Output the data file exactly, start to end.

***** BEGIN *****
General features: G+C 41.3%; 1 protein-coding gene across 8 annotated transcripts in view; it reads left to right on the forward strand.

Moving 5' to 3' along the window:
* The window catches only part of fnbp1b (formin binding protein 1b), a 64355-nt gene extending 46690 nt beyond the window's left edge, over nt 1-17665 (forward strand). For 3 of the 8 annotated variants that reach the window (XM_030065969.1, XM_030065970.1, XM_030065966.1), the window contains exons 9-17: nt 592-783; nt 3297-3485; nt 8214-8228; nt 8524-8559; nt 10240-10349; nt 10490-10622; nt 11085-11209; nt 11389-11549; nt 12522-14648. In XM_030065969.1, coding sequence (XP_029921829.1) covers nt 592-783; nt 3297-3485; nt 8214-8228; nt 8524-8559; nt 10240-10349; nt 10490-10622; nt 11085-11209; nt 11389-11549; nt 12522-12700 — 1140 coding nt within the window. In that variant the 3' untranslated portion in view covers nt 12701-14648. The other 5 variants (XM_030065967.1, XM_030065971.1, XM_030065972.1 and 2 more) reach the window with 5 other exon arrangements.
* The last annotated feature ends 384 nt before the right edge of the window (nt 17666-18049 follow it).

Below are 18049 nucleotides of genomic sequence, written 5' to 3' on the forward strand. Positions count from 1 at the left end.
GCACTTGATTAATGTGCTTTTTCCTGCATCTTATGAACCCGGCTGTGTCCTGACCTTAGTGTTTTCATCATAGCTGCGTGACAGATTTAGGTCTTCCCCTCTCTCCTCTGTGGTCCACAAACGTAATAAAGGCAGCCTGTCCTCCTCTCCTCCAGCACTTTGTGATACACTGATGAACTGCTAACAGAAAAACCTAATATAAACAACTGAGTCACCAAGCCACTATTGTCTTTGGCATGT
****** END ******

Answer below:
General features: G+C 41.3%; 1 protein-coding gene across 8 annotated transcripts in view; it reads left to right on the forward strand.

Moving 5' to 3' along the window:
* The window catches only part of fnbp1b (formin binding protein 1b), a 64355-nt gene extending 46690 nt beyond the window's left edge, over nt 1-17665 (forward strand). For 3 of the 8 annotated variants that reach the window (XM_030065969.1, XM_030065970.1, XM_030065966.1), the window contains exons 9-17: nt 592-783; nt 3297-3485; nt 8214-8228; nt 8524-8559; nt 10240-10349; nt 10490-10622; nt 11085-11209; nt 11389-11549; nt 12522-14648. In XM_030065969.1, coding sequence (XP_029921829.1) covers nt 592-783; nt 3297-3485; nt 8214-8228; nt 8524-8559; nt 10240-10349; nt 10490-10622; nt 11085-11209; nt 11389-11549; nt 12522-12700 — 1140 coding nt within the window. In that variant the 3' untranslated portion in view covers nt 12701-14648. The other 5 variants (XM_030065967.1, XM_030065971.1, XM_030065972.1 and 2 more) reach the window with 5 other exon arrangements.
* The last annotated feature ends 384 nt before the right edge of the window (nt 17666-18049 follow it).

Below are 18049 nucleotides of genomic sequence, written 5' to 3' on the forward strand. Positions count from 1 at the left end.
GCACTTGATTAATGTGCTTTTTCCTGCATCTTATGAACCCGGCTGTGTCCTGACCTTAGTGTTTTCATCATAGCTGCGTGACAGATTTAGGTCTTCCCCTCTCTCCTCTGTGGTCCACAAACGTAATAAAGGCAGCCTGTCCTCCTCTCCTCCAGCACTTTGTGATACACTGATGAACTGCTAACAGAAAAACCTAATATAAACAACTGAGTCACCAAGCCACTATTGTCTTTGGCATGT